Once you arrive at the Windows 7 64-bit splash screen we can precede with the installation to the RAID 0 volume. From the main screen click next to arrive at the “Install Now” prompt.

• Click “Install Now”

• After you accept the agreement proceed to the next series of options

• Select Custom (advanced) IMPORTANT

• With Disk 0 Partition 1 Highlighted click Drive options (advanced)

• Next click on Format

NOTE: Disregard the second volume (do not touch) we will be using it later via Windows 7 64-bit OS.

• Click next to begin Windows 7 64-bit installation to your RAID 0 volume

IMPORTANT: When you first arrive in Windows DO NOT allow any installations to occur via Windows Update service. You may proceed with those following the configuration process.



Step 4: Configuration of SSD Operations For “Lightning Fast” Storage

First, we will begin by configuring the drives for optimum read/write speeds



From “Device Manager” select Disk Drives to access the Solid State Drives, and right-click to open the “properties” tab.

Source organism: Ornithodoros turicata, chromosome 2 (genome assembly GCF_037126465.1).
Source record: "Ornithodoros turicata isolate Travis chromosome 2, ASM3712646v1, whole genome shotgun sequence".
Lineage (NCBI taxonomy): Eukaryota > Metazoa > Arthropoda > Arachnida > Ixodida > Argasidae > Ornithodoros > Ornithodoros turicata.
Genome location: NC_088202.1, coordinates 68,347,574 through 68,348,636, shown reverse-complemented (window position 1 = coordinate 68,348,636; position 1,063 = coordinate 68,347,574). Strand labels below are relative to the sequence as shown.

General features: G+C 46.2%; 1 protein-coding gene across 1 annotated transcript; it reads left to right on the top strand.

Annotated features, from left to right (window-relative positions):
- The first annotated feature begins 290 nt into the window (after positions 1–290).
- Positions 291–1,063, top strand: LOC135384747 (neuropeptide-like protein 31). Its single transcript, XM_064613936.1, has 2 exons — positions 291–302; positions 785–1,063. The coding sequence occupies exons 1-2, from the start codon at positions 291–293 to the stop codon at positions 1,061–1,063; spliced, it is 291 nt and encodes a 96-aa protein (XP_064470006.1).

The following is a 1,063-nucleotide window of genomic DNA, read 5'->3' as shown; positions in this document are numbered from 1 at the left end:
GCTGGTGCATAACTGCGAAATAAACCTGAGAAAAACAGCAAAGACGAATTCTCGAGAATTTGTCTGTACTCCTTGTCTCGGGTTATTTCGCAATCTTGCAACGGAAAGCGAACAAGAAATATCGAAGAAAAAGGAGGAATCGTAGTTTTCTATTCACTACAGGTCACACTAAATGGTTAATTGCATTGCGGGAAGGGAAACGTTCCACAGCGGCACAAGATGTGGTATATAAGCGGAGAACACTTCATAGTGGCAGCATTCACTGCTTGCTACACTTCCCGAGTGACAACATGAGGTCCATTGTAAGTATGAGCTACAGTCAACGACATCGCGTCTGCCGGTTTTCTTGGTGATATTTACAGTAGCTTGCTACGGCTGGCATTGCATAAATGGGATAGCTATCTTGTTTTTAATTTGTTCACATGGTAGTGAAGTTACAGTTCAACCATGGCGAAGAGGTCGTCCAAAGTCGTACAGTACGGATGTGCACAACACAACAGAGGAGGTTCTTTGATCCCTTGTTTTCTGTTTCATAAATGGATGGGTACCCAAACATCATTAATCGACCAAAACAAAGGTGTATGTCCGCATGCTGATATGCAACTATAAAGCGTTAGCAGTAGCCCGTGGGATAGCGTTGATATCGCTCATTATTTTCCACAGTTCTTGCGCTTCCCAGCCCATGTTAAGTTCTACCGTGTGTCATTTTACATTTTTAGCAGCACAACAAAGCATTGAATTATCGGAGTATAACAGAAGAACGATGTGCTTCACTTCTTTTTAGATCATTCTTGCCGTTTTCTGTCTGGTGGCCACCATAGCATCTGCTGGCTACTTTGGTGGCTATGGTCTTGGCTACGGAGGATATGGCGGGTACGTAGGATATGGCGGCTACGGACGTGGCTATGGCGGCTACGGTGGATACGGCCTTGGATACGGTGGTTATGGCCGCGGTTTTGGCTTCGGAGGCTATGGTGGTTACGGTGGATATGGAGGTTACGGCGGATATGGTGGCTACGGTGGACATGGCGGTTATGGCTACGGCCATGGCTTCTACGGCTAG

• Click the “Policies” tab

• Select the second option to disable Windows write-cache service

• Exit “Device Manager”

Now we will remove the “Indexing” service from the primary Solid State Array.

• Access My Computer to where it displays your drive labeled C:

• Right-click and open the “Properties” tab

• Under General uncheck the bottom-most option and apply to disable “Indexing.”

• Click “Continue” followed by “Ignore All” when prompted (this will take a moment to apply changes)

When the changes are completed remain in the same panel for the next operation which is EXTRMEMLY important.

• Click on the “Tools” tab

• Click “Defragment Now” (you will not be using this just accessing the options)

• Click “Configure Schedule” when it appears

• Uncheck the first selection to run on a schedule (this disables defragmenting)

Once this is finished we will alter the boot parameters to assure full CPU usage assistance to the SSDs. To do this click the “Start” button and click within the search box. Type: msconfig and open the program.